Brian Baker, President of Taxpayers Against Earmarks tells Red State.
We had very productive meetings at the end of September with members of the House and Senate leadership. We applaud Congressman Cantor for his courageous and important promise to lead the Republican Conference in seeking a House-wide earmark moratorium. Congressman Cantor's stand, together with Leader Boehner's and Congressman Pence's earlier declaration to "end earmarks as we know them," are great first steps in the battle against out-of-control spending, and we hope that they will be successful in their efforts. We stand ready to work with all Members of Congress to fix the broken appropriations process.
Cantor had to right the ship after a Politico piece on August 23rd that reported Cantor's williness to tolerate earmarks in the next Congress:
Cantor also signaled that earmarks may come back, after a one-year hiatus in which House Republicans set a moratorium on all earmark requests. But should the spending items reappear, they’ll be based on “merit, not muscle,” he said. “If there are earmarks, there will be an earmark process that will ensure we’re doing everything we can to show the people that their dollars are not being wasted on monuments to me, on waste and pork,” Cantor said.
Eric Cantor made a strong conservative case against earmarks when he wrote in Politico today and repudiated his coments from the past:
There is no question that earmarks – rightly or wrongly – have become the poster child for Washington’s wasteful spending binges. They have been linked to corruption and scandal, and serve as a fuel line for the culture of spending that has dominated Washington far too long. These reasons alone would justify completely eliminating earmarks, but the basis for my position doesn’t end there. The old adage that he who can’t be trusted to reform the “small” problems can’t be trusted to reform the “large” ones applies as much to government as to individuals. Both Republicans and Democrats have an enormous task before us if we are going to get America’s fiscal house in order.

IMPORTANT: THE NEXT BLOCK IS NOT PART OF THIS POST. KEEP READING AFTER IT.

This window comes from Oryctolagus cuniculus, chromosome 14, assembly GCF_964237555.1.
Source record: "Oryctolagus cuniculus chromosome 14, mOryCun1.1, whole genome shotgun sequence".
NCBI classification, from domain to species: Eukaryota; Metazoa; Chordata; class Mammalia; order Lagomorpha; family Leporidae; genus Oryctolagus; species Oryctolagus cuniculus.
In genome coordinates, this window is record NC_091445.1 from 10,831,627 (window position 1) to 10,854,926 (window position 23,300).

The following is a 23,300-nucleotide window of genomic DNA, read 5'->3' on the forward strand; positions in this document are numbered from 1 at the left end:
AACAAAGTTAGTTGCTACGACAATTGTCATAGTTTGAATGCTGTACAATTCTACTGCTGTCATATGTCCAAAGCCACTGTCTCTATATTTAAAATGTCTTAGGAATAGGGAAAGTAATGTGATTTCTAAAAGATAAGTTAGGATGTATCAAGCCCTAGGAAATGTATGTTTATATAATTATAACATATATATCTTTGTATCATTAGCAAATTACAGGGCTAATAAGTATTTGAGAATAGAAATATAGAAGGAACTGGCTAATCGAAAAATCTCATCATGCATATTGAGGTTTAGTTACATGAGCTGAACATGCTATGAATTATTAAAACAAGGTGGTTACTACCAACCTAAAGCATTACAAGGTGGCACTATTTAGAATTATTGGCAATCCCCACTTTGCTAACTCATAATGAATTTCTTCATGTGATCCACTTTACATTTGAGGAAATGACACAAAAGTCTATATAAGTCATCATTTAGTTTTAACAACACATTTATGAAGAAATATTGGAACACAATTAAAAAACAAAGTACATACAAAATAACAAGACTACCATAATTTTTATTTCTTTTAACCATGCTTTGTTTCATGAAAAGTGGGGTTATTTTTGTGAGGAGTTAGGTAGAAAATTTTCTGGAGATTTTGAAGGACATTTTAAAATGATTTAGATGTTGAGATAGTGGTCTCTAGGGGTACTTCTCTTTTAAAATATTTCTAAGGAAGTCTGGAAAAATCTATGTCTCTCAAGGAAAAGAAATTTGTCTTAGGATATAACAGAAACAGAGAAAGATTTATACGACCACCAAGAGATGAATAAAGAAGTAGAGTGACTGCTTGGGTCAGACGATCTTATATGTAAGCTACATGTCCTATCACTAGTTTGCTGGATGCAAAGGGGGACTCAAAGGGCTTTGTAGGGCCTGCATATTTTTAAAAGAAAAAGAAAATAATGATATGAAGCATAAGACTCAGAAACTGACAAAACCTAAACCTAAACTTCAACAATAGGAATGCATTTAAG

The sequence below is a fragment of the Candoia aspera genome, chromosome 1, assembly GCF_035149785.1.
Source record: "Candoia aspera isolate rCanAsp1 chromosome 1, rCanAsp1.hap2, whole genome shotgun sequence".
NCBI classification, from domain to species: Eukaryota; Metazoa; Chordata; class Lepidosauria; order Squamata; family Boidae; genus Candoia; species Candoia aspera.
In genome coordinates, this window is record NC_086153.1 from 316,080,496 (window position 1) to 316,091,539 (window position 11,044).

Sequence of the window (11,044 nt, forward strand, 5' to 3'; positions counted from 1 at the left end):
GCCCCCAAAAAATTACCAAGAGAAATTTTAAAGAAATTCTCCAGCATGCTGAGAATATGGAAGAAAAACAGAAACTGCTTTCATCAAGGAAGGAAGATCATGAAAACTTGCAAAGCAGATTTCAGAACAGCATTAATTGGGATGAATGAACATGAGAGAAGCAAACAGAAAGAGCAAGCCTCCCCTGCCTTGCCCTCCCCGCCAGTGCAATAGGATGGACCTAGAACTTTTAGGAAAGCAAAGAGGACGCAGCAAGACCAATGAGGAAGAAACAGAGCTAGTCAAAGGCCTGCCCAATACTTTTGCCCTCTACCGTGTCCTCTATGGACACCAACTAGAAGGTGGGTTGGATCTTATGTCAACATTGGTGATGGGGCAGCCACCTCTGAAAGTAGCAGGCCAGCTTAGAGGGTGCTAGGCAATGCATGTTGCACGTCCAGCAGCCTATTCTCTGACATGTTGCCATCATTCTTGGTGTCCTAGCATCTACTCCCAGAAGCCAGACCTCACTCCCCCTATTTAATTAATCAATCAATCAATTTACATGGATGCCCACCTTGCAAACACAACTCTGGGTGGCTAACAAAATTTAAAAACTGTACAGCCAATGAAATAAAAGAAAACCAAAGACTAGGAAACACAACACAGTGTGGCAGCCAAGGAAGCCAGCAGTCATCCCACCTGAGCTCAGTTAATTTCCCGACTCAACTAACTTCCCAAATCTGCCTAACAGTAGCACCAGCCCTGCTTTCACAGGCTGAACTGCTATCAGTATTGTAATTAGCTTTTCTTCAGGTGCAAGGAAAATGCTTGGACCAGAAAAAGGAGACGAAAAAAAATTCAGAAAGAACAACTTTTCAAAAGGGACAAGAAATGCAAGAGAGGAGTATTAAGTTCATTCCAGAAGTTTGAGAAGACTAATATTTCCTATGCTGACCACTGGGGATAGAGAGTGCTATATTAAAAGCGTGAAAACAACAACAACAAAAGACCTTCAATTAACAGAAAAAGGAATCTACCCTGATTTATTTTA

Congressman Jeb Hensarling (R-TX) released a statement today where he applauded Cantor for his leadership on the issue of eliminating earmarks:
As a long-time earmark reformer, I applaud Whip Cantor’s approach to fixing the small problems so that the American people will once again trust Congress to solve our nation’s greatest challenges. I also appreciate the leadership that Leader John Boehner, Whip Cantor and many other Republicans exhibited when we approved our earmark moratorium earlier this year.
If the House and Senate Republican caucuses adopt this stance, then maybe they do "get it." Democrats will follow the lead of Repubicans if the leadership of both chambers adopt strong earmark bans. This analyst is optimistic that a full earmark ban is within reach in both the House and the Senate if Cantor, Hensarling and DeMint win the battle after November 2nd when newly elected leaders are put to their first test.
We will be watching.